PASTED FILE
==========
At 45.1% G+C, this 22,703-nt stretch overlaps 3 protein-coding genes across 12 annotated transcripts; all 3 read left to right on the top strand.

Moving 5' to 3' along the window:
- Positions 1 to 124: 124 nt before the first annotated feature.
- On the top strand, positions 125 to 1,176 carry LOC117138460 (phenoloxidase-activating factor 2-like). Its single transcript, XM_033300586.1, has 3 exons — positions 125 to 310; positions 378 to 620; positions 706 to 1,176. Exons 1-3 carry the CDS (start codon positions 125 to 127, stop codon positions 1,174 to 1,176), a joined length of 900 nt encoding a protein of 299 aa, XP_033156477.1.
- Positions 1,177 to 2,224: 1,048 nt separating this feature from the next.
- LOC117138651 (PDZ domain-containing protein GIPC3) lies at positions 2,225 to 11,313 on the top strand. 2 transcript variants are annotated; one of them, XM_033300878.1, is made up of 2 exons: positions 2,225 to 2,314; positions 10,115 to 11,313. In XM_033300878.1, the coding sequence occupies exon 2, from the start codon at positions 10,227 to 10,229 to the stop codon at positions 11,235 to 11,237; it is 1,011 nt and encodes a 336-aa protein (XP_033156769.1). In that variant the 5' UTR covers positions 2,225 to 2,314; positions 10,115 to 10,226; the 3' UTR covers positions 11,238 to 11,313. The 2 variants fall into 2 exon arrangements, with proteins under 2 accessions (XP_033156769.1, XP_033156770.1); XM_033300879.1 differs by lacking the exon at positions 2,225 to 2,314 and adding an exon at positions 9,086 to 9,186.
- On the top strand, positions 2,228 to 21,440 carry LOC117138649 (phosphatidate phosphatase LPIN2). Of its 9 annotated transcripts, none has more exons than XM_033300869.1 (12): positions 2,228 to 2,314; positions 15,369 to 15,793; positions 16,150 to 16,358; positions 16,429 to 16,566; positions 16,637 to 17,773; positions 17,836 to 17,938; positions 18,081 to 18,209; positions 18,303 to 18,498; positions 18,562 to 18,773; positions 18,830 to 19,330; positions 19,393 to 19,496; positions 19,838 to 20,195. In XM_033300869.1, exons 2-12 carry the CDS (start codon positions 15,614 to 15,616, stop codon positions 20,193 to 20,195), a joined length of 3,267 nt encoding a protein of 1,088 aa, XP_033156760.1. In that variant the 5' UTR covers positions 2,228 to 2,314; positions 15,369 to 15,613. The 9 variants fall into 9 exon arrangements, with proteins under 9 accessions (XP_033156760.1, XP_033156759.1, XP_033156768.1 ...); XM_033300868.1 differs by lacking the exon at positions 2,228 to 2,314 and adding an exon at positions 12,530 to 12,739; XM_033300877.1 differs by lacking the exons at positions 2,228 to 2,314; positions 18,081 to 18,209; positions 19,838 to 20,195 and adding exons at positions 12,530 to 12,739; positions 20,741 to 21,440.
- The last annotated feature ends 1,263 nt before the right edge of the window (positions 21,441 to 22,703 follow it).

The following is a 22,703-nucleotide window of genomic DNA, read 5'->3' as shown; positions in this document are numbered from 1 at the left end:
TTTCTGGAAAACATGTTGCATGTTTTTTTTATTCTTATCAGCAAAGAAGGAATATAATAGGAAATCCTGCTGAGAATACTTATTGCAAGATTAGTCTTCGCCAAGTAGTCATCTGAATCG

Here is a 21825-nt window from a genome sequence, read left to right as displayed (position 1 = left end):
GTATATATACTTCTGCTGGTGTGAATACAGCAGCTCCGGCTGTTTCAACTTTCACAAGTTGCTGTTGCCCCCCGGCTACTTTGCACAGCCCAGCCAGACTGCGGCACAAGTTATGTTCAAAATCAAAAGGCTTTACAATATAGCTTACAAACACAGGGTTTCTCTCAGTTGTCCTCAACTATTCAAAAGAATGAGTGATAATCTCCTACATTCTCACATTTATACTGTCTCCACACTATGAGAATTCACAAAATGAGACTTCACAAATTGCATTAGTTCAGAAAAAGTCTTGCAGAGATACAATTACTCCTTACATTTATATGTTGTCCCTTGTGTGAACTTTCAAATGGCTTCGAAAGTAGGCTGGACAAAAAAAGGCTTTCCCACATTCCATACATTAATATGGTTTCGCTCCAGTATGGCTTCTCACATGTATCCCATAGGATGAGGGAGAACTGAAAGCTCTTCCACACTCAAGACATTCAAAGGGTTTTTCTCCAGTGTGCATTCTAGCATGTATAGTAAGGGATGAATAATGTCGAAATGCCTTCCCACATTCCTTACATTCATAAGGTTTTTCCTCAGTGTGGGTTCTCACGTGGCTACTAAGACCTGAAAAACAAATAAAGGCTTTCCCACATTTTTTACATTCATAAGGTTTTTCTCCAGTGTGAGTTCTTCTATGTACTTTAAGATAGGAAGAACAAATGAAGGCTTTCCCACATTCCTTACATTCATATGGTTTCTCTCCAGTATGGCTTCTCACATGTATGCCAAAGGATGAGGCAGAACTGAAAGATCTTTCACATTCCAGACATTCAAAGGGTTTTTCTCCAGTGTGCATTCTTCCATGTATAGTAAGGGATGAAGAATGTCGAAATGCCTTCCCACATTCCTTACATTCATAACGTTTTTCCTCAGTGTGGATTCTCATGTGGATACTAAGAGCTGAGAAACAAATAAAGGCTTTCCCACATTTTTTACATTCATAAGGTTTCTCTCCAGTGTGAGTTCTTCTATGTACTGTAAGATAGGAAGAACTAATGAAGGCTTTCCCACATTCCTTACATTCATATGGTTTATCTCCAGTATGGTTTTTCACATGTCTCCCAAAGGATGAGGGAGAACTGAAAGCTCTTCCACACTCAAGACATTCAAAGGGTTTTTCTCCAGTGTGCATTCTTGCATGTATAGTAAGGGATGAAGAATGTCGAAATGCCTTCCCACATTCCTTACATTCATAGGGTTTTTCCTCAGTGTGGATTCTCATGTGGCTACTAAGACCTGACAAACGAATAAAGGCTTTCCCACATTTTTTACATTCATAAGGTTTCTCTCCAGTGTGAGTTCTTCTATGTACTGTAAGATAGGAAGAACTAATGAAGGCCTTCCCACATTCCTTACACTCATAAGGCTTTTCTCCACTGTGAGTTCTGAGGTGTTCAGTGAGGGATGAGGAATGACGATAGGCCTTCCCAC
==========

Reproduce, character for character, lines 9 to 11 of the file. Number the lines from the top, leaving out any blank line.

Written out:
The following is a 22,703-nucleotide window of genomic DNA, read 5'->3' as shown; positions in this document are numbered from 1 at the left end:
TTTCTGGAAAACATGTTGCATGTTTTTTTTATTCTTATCAGCAAAGAAGGAATATAATAGGAAATCCTGCTGAGAATACTTATTGCAAGATTAGTCTTCGCCAAGTAGTCATCTGAATCG

Here is a 21825-nt window from a genome sequence, read left to right as displayed (position 1 = left end):